Sunday, October 12, 2008

Excerpt from Prisoner of the Flames - Coming Ocober 28th



PLEASE NOTE: This is Historical Fiction (with paranormal elements) not Historical Romance

  • Publisher: Dorchester Publishing Company, Incorporated
  • Pub. Date: October 28, 2008
  • ISBN-13: 9780843959826
  • 336pp




  • She groped the cobblestones at her back without finding it.

    “No, no—by the cart, lass…there, see? A half-pence.”

    “I cannot see, monsieur, I am blind,” she sobbed.

    Robert had wondered why she hadn’t seemed to notice his helmet. For a moment he stared at her. Then his posture sagged, and he ground out a bitter laugh as he picked up the coins in question.

    “There is no harm in being blind, monsieur,” she said defensively.

    “No, there is not, lass, forgive me,” he said.

    “Were you with them, then?”

    “Hardly,” said Robert, righting her cart. “In my country, men do not abuse young lasses—blind or otherwise.”

    “You speak the language well enough for a foreigner,” she observed. “Where do you come from, then?”

    “I am Robert Mack, of Paxton, Scotland, Laird of Berwickshire. I was tutored in French as a child, but not nearly well enough in manners. I beg you forgive my want of conduct. I have come in search of Michel Eyguem, seigneur de Montaigne, of this city. I have a letter of introduction from my uncle, a monk at the abbey on St. Michael’s Mount.”

    “Ahhh,” she breathed. There was great relief in the sound.

    “What are you called, lass?”

    “My name is Violette Cherier, and I am in your debt, my lord. Those men…they were quite rowdy, and would, I fear, have had their way with me if you had not intervened.”

    “I think they were a mite too drunk for that,” he said, amused at her drama. “If you were sighted, you would have seen it.”

    “You have saved my coins. What of my flowers? Have they ruined them?”

    “Some still remain,” he said, frowning toward the scant few that hadn’t been trampled. Stooping, he retrieved what was left of the blooms and placed them back into the cart somewhat clumsily. “You will have to sell them quickly,” he informed her. “All the water has been spilt…unless you tell me where to fetch more?”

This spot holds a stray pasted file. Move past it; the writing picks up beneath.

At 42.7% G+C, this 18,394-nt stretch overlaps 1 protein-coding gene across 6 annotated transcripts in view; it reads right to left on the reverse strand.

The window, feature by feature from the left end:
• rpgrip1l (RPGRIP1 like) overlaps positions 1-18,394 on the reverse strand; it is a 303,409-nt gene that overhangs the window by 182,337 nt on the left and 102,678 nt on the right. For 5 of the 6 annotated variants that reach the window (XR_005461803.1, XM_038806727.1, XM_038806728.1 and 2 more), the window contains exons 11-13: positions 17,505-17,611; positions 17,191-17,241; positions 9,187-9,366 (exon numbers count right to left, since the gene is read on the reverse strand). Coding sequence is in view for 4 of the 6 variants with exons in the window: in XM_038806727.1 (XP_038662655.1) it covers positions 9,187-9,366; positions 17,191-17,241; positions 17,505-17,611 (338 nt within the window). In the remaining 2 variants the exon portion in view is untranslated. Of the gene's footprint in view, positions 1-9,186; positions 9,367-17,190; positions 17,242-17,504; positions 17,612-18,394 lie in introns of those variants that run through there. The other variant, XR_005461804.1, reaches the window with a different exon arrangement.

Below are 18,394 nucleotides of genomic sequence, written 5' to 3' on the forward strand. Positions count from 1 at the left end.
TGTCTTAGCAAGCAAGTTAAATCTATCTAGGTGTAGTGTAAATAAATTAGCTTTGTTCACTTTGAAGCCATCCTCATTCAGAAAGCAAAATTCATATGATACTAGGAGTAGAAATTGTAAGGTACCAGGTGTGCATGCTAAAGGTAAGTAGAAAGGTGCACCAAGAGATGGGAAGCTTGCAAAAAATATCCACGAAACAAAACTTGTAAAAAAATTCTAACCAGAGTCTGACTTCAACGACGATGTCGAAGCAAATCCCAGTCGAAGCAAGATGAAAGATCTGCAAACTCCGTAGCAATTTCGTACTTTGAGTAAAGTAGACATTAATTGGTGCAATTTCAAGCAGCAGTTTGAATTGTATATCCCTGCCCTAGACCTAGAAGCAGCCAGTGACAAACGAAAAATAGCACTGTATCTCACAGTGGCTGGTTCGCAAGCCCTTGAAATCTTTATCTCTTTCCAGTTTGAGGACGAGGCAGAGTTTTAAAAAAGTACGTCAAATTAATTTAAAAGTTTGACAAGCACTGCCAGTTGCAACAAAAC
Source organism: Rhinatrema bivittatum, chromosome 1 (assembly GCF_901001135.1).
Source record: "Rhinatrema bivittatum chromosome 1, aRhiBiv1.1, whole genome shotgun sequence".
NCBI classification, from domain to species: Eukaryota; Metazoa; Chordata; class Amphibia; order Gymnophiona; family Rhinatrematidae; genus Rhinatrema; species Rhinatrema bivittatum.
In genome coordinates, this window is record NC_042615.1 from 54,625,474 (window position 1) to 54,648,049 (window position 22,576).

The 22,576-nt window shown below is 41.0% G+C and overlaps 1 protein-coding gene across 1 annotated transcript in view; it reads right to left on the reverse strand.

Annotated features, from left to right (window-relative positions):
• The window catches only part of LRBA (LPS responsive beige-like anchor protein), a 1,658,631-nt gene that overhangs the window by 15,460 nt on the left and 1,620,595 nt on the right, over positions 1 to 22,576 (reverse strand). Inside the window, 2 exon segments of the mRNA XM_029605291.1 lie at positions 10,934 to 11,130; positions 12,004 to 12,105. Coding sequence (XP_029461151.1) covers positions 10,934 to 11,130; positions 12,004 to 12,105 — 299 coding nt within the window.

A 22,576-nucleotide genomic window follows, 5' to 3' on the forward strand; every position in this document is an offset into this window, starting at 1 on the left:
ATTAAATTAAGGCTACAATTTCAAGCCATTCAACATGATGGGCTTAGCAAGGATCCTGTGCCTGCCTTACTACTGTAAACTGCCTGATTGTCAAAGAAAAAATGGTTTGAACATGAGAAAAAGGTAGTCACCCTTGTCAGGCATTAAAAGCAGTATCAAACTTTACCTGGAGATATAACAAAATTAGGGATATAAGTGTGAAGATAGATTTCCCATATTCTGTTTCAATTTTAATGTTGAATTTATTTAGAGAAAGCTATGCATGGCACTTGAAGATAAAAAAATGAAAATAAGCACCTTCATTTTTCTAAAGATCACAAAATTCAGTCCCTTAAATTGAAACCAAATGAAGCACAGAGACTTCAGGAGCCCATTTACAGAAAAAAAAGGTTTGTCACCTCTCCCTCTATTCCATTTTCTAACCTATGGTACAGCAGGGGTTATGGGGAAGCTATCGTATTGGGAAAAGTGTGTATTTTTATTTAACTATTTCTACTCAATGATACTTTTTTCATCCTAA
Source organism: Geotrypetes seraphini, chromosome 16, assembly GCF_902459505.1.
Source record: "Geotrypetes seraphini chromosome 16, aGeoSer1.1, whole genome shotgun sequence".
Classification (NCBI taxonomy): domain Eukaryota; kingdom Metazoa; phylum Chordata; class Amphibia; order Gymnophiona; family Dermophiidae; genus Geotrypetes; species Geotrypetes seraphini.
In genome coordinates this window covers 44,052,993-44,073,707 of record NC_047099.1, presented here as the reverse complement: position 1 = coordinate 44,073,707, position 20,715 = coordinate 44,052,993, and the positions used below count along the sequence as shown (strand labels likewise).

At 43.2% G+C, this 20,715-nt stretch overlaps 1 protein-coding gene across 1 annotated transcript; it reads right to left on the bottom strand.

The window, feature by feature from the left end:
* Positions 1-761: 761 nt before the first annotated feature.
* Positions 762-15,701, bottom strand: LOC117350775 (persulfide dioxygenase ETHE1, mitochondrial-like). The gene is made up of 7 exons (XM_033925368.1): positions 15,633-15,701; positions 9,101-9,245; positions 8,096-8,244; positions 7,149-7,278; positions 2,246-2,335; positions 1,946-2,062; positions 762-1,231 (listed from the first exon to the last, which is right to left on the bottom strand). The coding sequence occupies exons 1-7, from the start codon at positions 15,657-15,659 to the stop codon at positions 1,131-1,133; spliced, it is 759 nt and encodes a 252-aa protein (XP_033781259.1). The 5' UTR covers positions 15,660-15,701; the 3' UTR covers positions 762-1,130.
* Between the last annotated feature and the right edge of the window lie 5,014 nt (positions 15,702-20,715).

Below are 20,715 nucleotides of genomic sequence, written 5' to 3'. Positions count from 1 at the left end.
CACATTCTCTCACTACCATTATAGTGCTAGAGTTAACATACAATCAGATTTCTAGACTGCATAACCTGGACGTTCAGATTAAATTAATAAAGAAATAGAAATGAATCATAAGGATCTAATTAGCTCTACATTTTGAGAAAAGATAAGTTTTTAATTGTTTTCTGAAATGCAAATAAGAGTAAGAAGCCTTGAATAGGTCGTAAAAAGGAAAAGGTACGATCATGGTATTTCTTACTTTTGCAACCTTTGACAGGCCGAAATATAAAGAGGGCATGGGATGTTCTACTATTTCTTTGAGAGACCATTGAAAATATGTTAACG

“I will fetch more water, my lord. I have detained you long enough. I know of seigneur de Montaigne. He is known, and loved in the vendor’s quarter, as he is everywhere in Paris. His chalet lies on the western fringes of the city. If you had but turned to your right when you stepped off the bridge, and not become involved with me, you would have nearly reached it by now.”

    Robert was following her directions with his eyes, when all at once the two gendarmes who had been watching him since he left the docks, took hold of him from behind. Resisting, he cried out in protest as they shackled him in irons, groped the doublet beneath his cloak for his coin purse, and relieved him of the sword and dinner knife sheathed at his side. One of them opened the purse and probed its contents, stirring the coins inside. Juggling it in his hand, he assessed its weight, discarded the letter of introduction Aengus had given him, which floated to the ground, then tightened the thong cord again, and thrust it beneath his own belt.

    When the other grabbed hold of his helmet, Robert fought back with a well-aimed foot that found the man’s genitals beneath his codpiece doubling him over, and the other reached around to remove the device himself, loosing a string of blasphemous oaths, while the first man recovered himself.

    “Please!” Violette cried. “This man is a foreign noble, come seeking seigneur de Montaigne. He has done nothing wrong. He has papers. He…he saved me from rowdies who laid hands upon me and upturned my cart!”

    “Keep silent, wench!” barked the gendarme who still had the power of speech. “He’s done something now. He’s attacked an officer of the French Police, papers or no, and he goes to the Bastile, your foreign noble.”

    “She speaks truth.” Robert thundered. “Do not remove the helm. Do not, I say!”

    But the injured gendarme was on his feet at last, and between them they yanked it off his head.

    Mon Dieu!” cried the first, reeling away from the sight. “Plague!”

    The other let Robert go, meanwhile wiping his hands on his tunic, and Violette rushed forward kicking air, until she found the man’s shins at which point she gave them a healthy drubbing with the toe of her shoe.

    “Jean-Claude Geneaux, you lout! I know your voice,” she accused, “and you also, Henri Flammonde. I will report you! This man has done nothing.”

    The one called Henri, still soothing his genitals, pulled her off the other shoving her aside roughly, and she stumbled and fell to the cobblestone street beside her flower cart.

    “Garboneaux can deal with this,” said Jean-Claude, slapping the helm back in place on Robert’s head. “Bring him, and be quick!”

    “No!” Violette shrilled.

    “Keep still, unless you want to join him,” Henri warned her.

    “I have no plague, you fools,” Robert insisted. “I have been burned. The helm spares such as you the sight and me embarrassment for it. If you will but loose these accursed irons, I will show you my credentials.”

    But they paid him no mind, nor did they head the girl’s cries as they hauled him quickly away.

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